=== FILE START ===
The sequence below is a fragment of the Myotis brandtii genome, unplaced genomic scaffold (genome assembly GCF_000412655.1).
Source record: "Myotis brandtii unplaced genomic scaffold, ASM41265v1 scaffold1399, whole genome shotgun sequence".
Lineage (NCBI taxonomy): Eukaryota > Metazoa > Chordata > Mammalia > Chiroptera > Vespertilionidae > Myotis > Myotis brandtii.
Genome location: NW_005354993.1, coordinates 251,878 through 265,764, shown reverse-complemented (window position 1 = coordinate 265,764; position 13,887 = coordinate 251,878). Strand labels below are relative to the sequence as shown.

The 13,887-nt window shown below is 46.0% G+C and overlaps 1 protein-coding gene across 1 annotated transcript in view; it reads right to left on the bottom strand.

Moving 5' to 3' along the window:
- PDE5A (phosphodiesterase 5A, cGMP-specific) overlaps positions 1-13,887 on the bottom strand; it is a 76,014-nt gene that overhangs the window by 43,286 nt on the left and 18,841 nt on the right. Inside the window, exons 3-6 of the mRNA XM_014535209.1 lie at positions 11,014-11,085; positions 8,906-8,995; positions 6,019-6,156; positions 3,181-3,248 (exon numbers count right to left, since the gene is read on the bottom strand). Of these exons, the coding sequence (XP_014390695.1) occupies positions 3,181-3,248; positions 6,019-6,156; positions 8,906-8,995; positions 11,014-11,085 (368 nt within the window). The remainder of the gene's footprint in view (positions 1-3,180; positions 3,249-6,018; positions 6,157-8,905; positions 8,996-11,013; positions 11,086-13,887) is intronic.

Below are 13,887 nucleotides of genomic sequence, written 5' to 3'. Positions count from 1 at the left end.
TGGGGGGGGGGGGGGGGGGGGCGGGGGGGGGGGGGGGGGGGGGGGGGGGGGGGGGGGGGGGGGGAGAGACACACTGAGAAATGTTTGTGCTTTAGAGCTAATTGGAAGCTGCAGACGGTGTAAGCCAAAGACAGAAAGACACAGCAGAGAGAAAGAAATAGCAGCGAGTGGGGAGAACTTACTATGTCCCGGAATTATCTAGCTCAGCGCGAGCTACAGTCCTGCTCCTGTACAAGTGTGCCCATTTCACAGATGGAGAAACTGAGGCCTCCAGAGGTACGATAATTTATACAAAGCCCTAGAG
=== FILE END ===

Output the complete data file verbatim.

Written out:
The sequence below is a fragment of the Myotis brandtii genome, unplaced genomic scaffold (genome assembly GCF_000412655.1).
Source record: "Myotis brandtii unplaced genomic scaffold, ASM41265v1 scaffold1399, whole genome shotgun sequence".
Lineage (NCBI taxonomy): Eukaryota > Metazoa > Chordata > Mammalia > Chiroptera > Vespertilionidae > Myotis > Myotis brandtii.
Genome location: NW_005354993.1, coordinates 251,878 through 265,764, shown reverse-complemented (window position 1 = coordinate 265,764; position 13,887 = coordinate 251,878). Strand labels below are relative to the sequence as shown.

The 13,887-nt window shown below is 46.0% G+C and overlaps 1 protein-coding gene across 1 annotated transcript in view; it reads right to left on the bottom strand.

Moving 5' to 3' along the window:
- PDE5A (phosphodiesterase 5A, cGMP-specific) overlaps positions 1-13,887 on the bottom strand; it is a 76,014-nt gene that overhangs the window by 43,286 nt on the left and 18,841 nt on the right. Inside the window, exons 3-6 of the mRNA XM_014535209.1 lie at positions 11,014-11,085; positions 8,906-8,995; positions 6,019-6,156; positions 3,181-3,248 (exon numbers count right to left, since the gene is read on the bottom strand). Of these exons, the coding sequence (XP_014390695.1) occupies positions 3,181-3,248; positions 6,019-6,156; positions 8,906-8,995; positions 11,014-11,085 (368 nt within the window). The remainder of the gene's footprint in view (positions 1-3,180; positions 3,249-6,018; positions 6,157-8,905; positions 8,996-11,013; positions 11,086-13,887) is intronic.

Below are 13,887 nucleotides of genomic sequence, written 5' to 3'. Positions count from 1 at the left end.
TGGGGGGGGGGGGGGGGGGGGCGGGGGGGGGGGGGGGGGGGGGGGGGGGGGGGGGGGGGGGGGGAGAGACACACTGAGAAATGTTTGTGCTTTAGAGCTAATTGGAAGCTGCAGACGGTGTAAGCCAAAGACAGAAAGACACAGCAGAGAGAAAGAAATAGCAGCGAGTGGGGAGAACTTACTATGTCCCGGAATTATCTAGCTCAGCGCGAGCTACAGTCCTGCTCCTGTACAAGTGTGCCCATTTCACAGATGGAGAAACTGAGGCCTCCAGAGGTACGATAATTTATACAAAGCCCTAGAG